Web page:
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Nuclear engineer slams industry safety standards: speech given at anti-nuclear protest rally

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A specialist engineer who worked at Hinkley Point nuclear power station for almost 30 years yesterday slammed the nuclear industry’s approach to safety and predicted that a Fukushima-type disaster in the UK was ‘almost inevitable’.

Speaking at a rally organised to oppose the construction of a new mega-reactor at the Somerset power station, Peter Smith said he become increasingly disillusioned with the nuclear industry during his career. “Over the years, I became more and more aware of the dangers and dark side of nuclear power,” he said.

“The industry denies that it ever puts profit before safety but this is a lie. I have seen corner-cutting from the design stage onwards. At Hinkley, major safety systems were omitted and others only implemented after major incidents.”

Smith, who was head of the ‘electrical and instrumentation’ section at Hinkley before he retired, concluded that human error makes it impossible for nuclear power to be 100% safe. “The plant at nuclear power stations is exceptionally complex. Things can and do go wrong. Safety systems fail, mistakes get made, human beings are human beings and they get it wrong and make errors.”

Commenting on EDF Energy’s bid to build a new EPR reactor at Hinkley, Smith added, “The nuclear industry suffers from the delusion that nuclear power is safe. They said that after Three Mile Island, they said it after Chernobyl and they said it after Fukushima. Do we really want Hinkley Point to be the next major disaster?”

Speaking after the rally, Smith said that the likelihood of a major accident in the UK is increasing. “The reason there was never a major incident at Hinkley was because there were experts like me who knew the systems inside out. These experts are now retiring or moving to other sectors. If you combine this brain drain with increasing commercial pressures and old reactors being pushed to perform beyond their intended lifespan, you’re creating a recipe for disaster.”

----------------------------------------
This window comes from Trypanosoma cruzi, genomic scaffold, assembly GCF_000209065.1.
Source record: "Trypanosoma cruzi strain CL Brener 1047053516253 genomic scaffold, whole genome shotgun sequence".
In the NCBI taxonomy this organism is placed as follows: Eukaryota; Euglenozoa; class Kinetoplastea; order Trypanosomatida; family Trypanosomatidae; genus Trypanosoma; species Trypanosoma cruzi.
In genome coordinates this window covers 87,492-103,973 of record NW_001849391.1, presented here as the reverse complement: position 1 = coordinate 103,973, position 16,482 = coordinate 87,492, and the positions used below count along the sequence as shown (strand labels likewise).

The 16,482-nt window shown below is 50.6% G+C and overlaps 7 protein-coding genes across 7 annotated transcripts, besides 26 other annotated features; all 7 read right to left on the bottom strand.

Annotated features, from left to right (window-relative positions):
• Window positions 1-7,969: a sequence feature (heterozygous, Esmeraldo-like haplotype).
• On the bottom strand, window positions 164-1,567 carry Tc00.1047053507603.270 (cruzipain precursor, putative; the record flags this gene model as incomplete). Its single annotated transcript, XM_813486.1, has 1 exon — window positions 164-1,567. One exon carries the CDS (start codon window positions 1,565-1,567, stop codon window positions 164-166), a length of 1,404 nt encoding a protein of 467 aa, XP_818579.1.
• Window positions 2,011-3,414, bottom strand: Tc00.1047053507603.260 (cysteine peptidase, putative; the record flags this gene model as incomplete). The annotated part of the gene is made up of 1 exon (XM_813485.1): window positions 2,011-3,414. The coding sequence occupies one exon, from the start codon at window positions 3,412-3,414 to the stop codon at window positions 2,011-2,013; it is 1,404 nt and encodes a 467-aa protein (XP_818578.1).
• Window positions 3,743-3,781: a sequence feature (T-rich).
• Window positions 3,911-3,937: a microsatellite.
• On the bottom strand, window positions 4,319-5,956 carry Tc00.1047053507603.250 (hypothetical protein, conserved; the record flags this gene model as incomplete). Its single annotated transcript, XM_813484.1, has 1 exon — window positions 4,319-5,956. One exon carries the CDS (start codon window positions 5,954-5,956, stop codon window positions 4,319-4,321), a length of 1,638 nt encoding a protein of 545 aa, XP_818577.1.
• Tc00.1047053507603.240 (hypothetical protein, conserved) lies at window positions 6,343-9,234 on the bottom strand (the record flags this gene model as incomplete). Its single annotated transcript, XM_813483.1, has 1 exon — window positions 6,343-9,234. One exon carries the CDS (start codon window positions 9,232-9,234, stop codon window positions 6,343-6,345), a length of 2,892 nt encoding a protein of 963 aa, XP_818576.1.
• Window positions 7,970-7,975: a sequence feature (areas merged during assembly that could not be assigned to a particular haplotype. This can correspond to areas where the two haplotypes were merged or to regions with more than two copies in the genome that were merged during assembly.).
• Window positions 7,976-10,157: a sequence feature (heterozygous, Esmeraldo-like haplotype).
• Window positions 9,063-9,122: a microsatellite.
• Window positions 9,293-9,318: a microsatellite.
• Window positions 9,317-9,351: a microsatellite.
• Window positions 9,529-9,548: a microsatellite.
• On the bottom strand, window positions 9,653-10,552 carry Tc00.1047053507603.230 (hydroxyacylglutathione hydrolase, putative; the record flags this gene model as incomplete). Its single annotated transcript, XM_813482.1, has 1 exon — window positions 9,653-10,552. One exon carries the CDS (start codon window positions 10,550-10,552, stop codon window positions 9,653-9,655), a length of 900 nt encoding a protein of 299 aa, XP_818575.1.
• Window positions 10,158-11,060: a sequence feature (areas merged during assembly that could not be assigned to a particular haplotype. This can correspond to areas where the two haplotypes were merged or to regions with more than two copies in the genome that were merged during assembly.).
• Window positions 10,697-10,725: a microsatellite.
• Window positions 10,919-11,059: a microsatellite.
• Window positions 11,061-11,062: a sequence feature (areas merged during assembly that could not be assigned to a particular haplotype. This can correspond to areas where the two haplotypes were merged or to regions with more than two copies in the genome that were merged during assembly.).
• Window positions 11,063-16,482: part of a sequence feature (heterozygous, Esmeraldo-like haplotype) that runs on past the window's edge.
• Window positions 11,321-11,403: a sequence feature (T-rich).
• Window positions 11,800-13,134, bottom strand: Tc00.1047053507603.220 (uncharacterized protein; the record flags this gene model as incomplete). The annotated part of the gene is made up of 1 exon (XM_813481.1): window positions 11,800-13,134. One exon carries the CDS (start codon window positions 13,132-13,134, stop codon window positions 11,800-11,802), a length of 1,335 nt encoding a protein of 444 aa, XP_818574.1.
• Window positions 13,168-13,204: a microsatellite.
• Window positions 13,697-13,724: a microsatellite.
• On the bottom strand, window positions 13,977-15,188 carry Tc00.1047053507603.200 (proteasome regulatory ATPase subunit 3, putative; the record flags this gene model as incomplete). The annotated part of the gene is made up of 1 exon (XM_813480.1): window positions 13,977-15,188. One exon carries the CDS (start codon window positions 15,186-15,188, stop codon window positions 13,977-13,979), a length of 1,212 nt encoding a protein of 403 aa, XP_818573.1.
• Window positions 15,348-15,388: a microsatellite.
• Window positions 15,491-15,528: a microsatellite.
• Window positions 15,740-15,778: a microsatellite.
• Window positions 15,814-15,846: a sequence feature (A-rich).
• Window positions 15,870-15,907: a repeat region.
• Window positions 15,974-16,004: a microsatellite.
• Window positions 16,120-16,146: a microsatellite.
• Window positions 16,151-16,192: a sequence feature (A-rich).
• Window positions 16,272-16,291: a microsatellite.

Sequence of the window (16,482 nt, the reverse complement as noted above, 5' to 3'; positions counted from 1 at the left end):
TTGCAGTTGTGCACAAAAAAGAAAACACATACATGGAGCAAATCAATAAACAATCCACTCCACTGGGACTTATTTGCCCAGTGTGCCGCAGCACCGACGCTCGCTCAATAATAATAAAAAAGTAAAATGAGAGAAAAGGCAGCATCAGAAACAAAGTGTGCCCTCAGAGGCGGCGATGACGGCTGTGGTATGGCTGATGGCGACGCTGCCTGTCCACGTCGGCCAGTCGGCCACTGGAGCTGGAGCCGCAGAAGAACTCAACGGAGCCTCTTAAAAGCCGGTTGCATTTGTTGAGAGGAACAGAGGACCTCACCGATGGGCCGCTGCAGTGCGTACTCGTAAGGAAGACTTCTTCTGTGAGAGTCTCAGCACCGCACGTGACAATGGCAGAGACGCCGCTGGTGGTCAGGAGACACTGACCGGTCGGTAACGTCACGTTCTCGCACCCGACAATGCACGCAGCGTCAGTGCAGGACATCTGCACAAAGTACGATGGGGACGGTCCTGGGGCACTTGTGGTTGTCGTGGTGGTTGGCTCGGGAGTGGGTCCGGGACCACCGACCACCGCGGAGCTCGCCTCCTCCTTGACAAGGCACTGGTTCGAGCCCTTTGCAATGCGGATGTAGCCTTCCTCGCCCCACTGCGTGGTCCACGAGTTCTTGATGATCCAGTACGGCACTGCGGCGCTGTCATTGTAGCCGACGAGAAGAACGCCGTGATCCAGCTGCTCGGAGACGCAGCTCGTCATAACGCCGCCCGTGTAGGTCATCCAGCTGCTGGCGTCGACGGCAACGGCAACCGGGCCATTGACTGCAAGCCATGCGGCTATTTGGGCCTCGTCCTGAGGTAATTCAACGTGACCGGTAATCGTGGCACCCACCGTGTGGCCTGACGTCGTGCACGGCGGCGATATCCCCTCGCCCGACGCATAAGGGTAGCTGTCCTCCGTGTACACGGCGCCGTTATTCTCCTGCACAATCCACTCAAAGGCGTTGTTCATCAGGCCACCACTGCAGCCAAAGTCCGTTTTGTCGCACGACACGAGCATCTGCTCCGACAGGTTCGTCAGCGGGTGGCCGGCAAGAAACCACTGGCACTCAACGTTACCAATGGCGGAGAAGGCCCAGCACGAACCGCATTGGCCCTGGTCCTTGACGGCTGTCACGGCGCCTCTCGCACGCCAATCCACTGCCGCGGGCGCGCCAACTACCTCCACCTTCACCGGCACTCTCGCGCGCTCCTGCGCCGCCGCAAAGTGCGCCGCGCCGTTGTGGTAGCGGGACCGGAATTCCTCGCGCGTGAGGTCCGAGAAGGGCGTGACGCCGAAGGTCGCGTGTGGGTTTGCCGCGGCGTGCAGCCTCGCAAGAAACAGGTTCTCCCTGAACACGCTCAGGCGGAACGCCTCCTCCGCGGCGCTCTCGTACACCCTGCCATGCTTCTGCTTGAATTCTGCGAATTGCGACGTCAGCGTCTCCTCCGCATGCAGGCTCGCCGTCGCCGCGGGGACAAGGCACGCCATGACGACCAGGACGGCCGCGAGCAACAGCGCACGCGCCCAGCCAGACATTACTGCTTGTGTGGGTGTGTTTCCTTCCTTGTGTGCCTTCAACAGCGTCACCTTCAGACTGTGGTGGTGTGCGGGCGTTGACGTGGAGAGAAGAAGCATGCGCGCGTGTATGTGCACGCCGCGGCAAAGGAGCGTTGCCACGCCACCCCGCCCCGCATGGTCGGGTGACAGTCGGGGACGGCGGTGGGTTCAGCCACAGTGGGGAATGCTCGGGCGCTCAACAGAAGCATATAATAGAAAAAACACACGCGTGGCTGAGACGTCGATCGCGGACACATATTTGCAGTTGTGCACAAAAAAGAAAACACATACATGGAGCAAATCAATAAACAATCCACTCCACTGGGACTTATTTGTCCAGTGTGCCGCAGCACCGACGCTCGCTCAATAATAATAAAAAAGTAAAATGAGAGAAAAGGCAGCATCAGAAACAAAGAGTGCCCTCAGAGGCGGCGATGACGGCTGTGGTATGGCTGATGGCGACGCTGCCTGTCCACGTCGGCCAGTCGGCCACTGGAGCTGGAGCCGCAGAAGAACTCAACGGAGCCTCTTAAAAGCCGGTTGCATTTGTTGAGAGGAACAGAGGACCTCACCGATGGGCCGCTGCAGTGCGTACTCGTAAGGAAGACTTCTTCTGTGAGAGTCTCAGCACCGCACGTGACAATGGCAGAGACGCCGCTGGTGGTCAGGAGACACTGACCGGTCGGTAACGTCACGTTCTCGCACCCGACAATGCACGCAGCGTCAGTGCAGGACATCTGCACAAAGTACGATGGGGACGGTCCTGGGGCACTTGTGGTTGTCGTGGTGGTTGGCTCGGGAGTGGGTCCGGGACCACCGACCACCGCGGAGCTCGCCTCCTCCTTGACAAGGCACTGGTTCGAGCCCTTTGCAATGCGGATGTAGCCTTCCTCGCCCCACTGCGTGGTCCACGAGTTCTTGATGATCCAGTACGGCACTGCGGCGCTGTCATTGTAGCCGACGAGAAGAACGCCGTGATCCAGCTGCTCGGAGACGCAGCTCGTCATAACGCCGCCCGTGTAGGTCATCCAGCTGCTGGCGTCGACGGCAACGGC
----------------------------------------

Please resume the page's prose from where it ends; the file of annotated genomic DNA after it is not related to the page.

At the Saturday march and rally in the nearby town of Bridgwater, symbolic barrels of radioactive waste were wheeled through the streets to highlight the fact that tons of high-level radioactive spent fuel will be stored at Hinkley Point for over 100 years if the new plant gets the green light. Protesters carried banners saying, ‘No nuclear waste dump at Hinkley C’ and ‘If the Romans had nuclear power, we’d still be guarding their waste’.

Nancy Birch, spokesperson for the Stop New Nuclear Alliance, said it is time for the government to ditch its nuclear renaissance. “The new EPR reactors will burn fuel so hot that the spent fuel rods will have to be stored on site for over 100 years before it is safe to move them to a long term repository. If the government allows the construction of eight new nuclear power, everyone will have a toxic waste dump in their back yard. This will put many people’s health at risk and highlights the short-sighted and cavalier nature of the government’s energy policy.”

Nancy added that the government’s nuclear renaissance is now on its knees. “Both the investment community and the environmental movement are saying that nuclear power is simply too risky. Japan and France, the heartlands of nuclear power, are pulling back from building more nuclear power stations and German and Chinese energy companies have recently withdrawn from bids to build more reactors in the UK.“

She concluded: “It’s time for a new approach. Germany is moving towards a sustainable energy future that is safe, affordable and nuclear-free. The burning question is, if Germany can do it, why can’t we?”

During the rally, tributes were paid to Crispin Aubrey, the long time anti-nuclear campaigner who died last week. A one minute silence was also held in his honour.

A mass trespass at Hinkley Point will take place tomorrow, Monday (8th). A protest camp has been set up half a mile from the power plant’s main entrance. The Green Party’s new leader, Natalie Bennett, will be giving a speech at the event.


Note to the editor:

Speakers at the rally included CND's chairperson, Kate Hudson. and two refugees from the Fukushima disaster. Anti-nuclear activists from Austria, France, Japan and India were also present.

Other highlights of the event included a protester dressed as a centurion, another dressed as giant squirrel carrying a banner saying, “Nuclear power is nuts, plus a woman dressed as a Japanese geisha and an angler with a sign saying: ‘Gone fission.’

For further details on the rally or the mass trespass contact Nancy Birch on: 07980-509986.

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